On March 2, 2017, the New York Supreme Court, Appellate Division, First Department reversed a decision from the New York Supreme Court and dismissed a complaint filed by two hedge funds against the collateral manager of a $400 million collateralized debt obligation (“CDO“) investment. Plaintiff hedge funds Basis PAC-Rim Opportunity Fund (Master) and Basis Yield Alpha Fund (Master) (together, “Basis“) filed a lawsuit asserting fraud claims against defendant TCW Asset Management Company (“TCW“), which had served as the collateral manager for the Dutch Hill II CDO. Dutch Hill II was created to serve as an investment vehicle for the purpose of taking a net long position on extremely risky RMBS; TCW selected the assets for the Dutch Hill II portfolio and made representations to Basis about the viability of the subprime RMBS market. Basis purchased over $27 million of Dutch Hill II notes in 2007, but the notes were all but valueless following the housing crisis. In moving for summary judgment, TCW submitted expert evidence showing that the housing market crash would have caused Basis’s losses even if the collateral underlying the CDO had not been misrepresented, as Basis alleged. In response, Basis did not submit sufficient evidence rebutting that opinion or showing that any of the particular misrepresentations by TCW caused its losses. The Supreme Court had denied summary judgment, holding that there were issues of fact as to loss causation. The First Department reversed, concluding that by failing to rebut TCW’s evidence, Basis had not raised an issue of fact as to loss causation.  Opinion.

Moody’s to Pay $864 Million to U.S. Department of Justice & 21 States in Credit Rating Settlement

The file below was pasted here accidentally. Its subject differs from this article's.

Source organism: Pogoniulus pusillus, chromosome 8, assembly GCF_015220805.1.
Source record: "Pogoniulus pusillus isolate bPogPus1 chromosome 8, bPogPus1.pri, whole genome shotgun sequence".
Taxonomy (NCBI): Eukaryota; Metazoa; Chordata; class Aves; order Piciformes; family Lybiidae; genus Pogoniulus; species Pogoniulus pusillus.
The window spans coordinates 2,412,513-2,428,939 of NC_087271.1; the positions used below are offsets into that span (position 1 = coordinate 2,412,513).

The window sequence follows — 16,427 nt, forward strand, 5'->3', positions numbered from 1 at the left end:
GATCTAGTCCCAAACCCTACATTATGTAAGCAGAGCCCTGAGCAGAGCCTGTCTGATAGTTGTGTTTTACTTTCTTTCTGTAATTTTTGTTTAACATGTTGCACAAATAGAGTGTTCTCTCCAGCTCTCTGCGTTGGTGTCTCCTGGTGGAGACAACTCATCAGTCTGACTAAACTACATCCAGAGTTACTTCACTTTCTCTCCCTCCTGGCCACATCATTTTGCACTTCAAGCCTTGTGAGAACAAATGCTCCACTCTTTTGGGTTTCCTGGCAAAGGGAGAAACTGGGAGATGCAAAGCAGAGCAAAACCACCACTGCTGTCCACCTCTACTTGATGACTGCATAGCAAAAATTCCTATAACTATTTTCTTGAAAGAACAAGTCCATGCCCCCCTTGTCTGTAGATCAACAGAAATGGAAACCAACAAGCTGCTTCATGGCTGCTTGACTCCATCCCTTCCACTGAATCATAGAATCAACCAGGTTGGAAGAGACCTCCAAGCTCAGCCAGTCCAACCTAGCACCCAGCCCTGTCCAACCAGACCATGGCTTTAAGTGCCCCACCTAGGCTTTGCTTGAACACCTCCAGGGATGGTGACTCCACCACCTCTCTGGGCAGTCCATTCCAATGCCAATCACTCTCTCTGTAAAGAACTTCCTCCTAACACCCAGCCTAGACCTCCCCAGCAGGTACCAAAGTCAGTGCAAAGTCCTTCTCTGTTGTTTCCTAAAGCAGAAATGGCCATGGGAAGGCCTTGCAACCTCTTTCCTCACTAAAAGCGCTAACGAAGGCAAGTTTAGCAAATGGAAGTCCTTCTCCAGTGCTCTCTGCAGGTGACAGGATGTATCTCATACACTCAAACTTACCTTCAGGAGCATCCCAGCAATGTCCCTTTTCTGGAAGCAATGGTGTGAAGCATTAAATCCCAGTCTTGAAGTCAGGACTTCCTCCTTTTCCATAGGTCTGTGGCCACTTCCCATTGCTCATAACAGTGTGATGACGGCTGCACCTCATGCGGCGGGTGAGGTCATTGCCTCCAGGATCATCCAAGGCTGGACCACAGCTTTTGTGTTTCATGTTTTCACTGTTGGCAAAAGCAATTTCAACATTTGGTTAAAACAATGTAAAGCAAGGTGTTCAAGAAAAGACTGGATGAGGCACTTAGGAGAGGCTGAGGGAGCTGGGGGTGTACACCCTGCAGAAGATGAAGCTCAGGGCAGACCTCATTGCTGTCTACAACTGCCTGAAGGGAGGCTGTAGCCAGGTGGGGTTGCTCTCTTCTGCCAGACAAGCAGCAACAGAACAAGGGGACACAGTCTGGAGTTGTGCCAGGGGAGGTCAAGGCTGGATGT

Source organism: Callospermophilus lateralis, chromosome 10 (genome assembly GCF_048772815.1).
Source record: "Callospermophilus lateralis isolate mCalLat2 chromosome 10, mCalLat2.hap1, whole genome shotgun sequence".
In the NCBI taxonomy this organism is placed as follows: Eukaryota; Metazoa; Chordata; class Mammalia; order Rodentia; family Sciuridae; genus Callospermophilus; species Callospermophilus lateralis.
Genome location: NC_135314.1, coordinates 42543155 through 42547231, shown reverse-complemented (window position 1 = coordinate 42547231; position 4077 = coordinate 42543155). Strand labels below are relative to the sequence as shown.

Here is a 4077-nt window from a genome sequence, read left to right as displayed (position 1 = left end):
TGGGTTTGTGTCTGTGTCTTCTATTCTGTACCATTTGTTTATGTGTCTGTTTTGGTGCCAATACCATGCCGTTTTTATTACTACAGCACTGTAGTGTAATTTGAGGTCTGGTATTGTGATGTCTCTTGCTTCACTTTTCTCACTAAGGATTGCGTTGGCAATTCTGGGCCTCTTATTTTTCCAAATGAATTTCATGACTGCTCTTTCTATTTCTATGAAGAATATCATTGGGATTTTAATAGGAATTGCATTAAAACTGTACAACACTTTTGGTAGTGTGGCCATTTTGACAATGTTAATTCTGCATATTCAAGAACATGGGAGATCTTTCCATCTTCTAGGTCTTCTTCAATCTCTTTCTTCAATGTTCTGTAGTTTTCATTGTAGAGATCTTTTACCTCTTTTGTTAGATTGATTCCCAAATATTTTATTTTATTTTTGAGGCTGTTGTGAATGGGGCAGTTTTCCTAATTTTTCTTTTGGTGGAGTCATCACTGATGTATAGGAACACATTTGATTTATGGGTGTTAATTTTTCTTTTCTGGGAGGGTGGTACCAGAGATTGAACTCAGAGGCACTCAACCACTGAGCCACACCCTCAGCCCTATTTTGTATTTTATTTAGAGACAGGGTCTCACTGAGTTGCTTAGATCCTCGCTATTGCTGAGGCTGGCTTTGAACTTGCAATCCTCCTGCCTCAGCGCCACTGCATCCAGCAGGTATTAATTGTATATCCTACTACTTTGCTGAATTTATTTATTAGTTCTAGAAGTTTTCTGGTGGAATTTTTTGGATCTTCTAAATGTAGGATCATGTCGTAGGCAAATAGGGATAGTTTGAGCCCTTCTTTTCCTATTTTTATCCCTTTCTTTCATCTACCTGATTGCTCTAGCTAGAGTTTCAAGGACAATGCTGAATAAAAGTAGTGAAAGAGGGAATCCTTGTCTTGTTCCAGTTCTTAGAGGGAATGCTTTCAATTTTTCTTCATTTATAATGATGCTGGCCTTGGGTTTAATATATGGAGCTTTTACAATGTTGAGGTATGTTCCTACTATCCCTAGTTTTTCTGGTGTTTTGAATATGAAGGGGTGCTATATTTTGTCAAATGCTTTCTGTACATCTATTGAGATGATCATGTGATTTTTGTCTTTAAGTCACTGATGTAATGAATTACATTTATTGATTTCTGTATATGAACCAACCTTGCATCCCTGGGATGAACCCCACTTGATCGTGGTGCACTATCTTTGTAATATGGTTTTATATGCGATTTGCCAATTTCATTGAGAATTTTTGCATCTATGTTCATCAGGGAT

On January 13, 2017, Moody’s Corporation agreed to pay $864 million in a settlement with the U.S. Department of Justice and 21 states in connection with the ratings agency’s credit rating work on residential mortgage‑backed securities and other products during the years leading up to the financial crisis. The settlement is comprised of a $437.5 million payment to the Department of Justice and $426.3 million to 21 states. The Statement of Facts accompanying the Settlement Agreement states that from 2004‑2010, Moody’s issued credit ratings of RMBS and CDOs, but that there were potential conflicts of interest in Moody’s “issuer‑fee‑based” business model, in which issuers paid Moody’s for their credit opinions. The settlement agreement does not constitute sanctions “for any act or practice of Moody’s.” In accordance with the settlement agreement, Moody’s agrees to maintain and adopt certain compliance measures that “promote the integrity and independence of Moody’s credit ratings” for a period of five years. Settlement Agreement. Statement of Facts. Moody’s Compliance Commitments.